Dr. Burkhard Maess maess at CBS.MPG.DE
Tue Sep 29 09:09:16 CEST 2009

Dear Mark,

concerning the average reference. ...
You are right the voltage is defined as difference of potentials. Therefore one always needs a reference point, but there is no need for a physical existence of a reference point  as long as a mathematical definition exists.
Classical unipolar electrodes provide voltage signals like e.g. :

(1) U_i_ref = V_i - V_ref

The average reference is computed as the mean signal over all N electrodes:

(2) U_avref = \frac{1}{N} \sum{i=1}^{N}U_i_ref

You can rewrite this using expression (1)

(3) U_avref = \frac{1}{N}\sum{i=1}^{N}V_i - V_ref = mean(V_i) - V_ref

One can see that the reference point for the average reference is the same as for all single electrodes.
Now, we rerefence all electrodes to the average reference:

(4) U_i_avref = U_i_ref - U_avref = V_i - V_ref - mean(V_i) - V_ref

The simplified expression does not contain the original V_ref!

(5) U_i_avref = V_i - mean(V_i)

Introducing the average reference is loss free as long as you store the mean average signal. Otherwise some data is lost because the V_ref signals vanishes from the expressions.
Why to transform to average reference? As you said the lead field is dependent on the location of the reference electrode. Introducing the average reference means to become less dependent on the location of a single (reference) electrode.

All the best,
Burkhard

Dr. Burkhard Maess
Max Planck Institute for Human Cognitive and Brain Sciences
Stephanstr. 1a, P.O. Box 500355, D-04303 Leipzig
Aussenstelle Bennewitz, phone/fax: +49(3425)8875-2526/-2511   mail: maess 'at' cbs.mpg.de,           http://www.cbs.mpg.de

----- Original Message -----
From: "Mark Drakesmith" <mark.drakesmith at POSTGRAD.MANCHESTER.AC.UK>
To: FIELDTRIP at NIC.SURFNET.NL
Sent: Monday, September 28, 2009 9:29:08 PM GMT +01:00 Amsterdam / Berlin / Bern / Rome / Stockholm / Vienna
Subject: [FIELDTRIP] Reference electrode in lead field

Hi all

I am experimenting with source reconstruction and was wondering how a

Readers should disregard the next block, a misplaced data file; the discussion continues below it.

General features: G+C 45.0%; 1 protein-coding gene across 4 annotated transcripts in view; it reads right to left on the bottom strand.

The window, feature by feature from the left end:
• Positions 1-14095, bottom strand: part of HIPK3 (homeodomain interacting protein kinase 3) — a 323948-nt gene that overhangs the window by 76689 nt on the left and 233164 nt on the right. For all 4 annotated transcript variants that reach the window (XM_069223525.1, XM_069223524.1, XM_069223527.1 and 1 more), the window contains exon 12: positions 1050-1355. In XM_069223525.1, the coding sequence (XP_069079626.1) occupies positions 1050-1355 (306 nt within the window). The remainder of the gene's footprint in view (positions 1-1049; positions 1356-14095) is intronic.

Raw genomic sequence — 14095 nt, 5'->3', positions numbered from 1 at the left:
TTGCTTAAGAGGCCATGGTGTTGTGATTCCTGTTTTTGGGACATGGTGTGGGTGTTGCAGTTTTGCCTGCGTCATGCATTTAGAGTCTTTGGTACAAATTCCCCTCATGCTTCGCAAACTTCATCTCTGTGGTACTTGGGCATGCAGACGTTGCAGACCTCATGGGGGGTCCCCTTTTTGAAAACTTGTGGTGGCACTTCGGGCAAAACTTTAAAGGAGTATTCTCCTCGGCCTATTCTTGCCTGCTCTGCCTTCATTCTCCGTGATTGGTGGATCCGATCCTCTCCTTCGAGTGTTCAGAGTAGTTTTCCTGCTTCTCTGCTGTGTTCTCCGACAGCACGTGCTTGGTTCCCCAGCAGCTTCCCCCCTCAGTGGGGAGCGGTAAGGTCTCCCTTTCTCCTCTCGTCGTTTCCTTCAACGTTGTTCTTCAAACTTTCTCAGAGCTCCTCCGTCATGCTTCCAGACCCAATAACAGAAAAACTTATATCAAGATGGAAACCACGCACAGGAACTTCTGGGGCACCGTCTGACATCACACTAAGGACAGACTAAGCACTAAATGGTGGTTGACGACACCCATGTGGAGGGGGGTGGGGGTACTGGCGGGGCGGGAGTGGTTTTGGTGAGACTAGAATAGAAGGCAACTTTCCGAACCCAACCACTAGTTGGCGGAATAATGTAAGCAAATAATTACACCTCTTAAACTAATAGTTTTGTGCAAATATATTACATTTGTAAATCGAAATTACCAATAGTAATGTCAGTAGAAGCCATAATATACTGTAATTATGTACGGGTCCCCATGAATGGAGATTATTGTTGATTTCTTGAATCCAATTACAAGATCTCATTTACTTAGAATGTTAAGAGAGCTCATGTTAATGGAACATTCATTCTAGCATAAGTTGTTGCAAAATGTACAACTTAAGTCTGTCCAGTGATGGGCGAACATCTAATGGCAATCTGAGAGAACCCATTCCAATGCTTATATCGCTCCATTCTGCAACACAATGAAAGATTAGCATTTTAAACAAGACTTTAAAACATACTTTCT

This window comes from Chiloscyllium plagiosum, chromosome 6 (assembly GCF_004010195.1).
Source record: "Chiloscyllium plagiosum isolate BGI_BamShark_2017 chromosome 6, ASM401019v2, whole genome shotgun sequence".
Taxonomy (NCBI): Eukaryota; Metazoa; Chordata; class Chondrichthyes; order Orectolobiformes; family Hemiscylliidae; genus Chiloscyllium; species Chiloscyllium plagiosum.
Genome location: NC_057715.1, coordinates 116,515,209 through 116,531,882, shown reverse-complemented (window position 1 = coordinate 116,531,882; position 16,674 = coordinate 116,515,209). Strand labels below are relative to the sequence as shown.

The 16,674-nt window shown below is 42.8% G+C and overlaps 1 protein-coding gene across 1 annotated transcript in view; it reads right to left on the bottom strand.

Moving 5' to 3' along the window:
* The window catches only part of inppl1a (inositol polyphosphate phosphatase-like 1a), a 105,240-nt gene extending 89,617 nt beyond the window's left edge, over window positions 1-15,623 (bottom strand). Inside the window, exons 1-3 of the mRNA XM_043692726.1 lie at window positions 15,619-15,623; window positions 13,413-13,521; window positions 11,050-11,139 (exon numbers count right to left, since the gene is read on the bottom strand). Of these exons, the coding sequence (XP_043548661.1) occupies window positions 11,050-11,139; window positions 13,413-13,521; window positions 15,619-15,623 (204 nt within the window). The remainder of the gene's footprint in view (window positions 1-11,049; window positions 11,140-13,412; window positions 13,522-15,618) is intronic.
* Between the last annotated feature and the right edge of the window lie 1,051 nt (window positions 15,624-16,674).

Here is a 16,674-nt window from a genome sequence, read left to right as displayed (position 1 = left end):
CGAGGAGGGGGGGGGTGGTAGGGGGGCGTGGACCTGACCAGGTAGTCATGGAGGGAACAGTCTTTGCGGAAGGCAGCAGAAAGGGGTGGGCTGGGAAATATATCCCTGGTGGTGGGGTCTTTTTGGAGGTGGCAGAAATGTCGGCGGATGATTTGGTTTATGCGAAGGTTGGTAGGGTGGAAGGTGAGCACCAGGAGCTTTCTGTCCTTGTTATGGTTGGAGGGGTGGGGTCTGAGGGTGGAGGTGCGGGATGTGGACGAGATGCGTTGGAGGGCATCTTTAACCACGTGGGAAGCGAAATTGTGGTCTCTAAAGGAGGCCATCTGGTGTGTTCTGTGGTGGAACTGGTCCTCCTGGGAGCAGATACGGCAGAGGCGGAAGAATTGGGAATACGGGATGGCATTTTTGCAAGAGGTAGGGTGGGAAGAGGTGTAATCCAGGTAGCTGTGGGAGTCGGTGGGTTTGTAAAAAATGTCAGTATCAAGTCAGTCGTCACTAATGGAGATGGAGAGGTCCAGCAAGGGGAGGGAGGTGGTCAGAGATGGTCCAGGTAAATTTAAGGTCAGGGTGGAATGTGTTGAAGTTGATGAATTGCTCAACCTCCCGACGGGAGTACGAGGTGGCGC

reference electrode is defined in the lead field. Looking through the
scripts it looks like the average reference is used, but this is a
physical impossibility, as there must be a physical reference to which
differences in electrical potential can be measured. The lead field will
be differ depending on the location of the reference electrode.

Firstly, is there a way to specify a reference electrode when
constructing an EEG lead field in fieldtri p and not jsut use the
average reference.

Secondly, looking through  the code for 'inf_medium_leadfield' (called
equations used for calculating the lead field look a little strange:

radius = position (vox) - position(elec)
R (resistivity?) = 4 x pi x conductivity x sum(radius^2)^(1.5)

Where the the exponential to 1.5 come from? Is there a reference to
somewhere where this method is used. I'm confused as to sure how this
calculation works.

Many thanks

Mark

--

Mark Drakesmith
PhD Student

Neuroscience and Aphasia Research Unit (NARU)
University of Manchester

----------------------------------
The aim of this list is to facilitate the discussion between users of the FieldTrip  toolbox, to share experiences and to discuss new ideas for MEG and EEG analysis. See also http://listserv.surfnet.nl/archives/fieldtrip.html and http://www.ru.nl/neuroimaging/fieldtrip.

----------------------------------
The aim of this list is to facilitate the discussion between users of the FieldTrip  toolbox, to share experiences and to discuss new ideas for MEG and EEG analysis. See also http://listserv.surfnet.nl/archives/fieldtrip.html and http://www.ru.nl/neuroimaging/fieldtrip.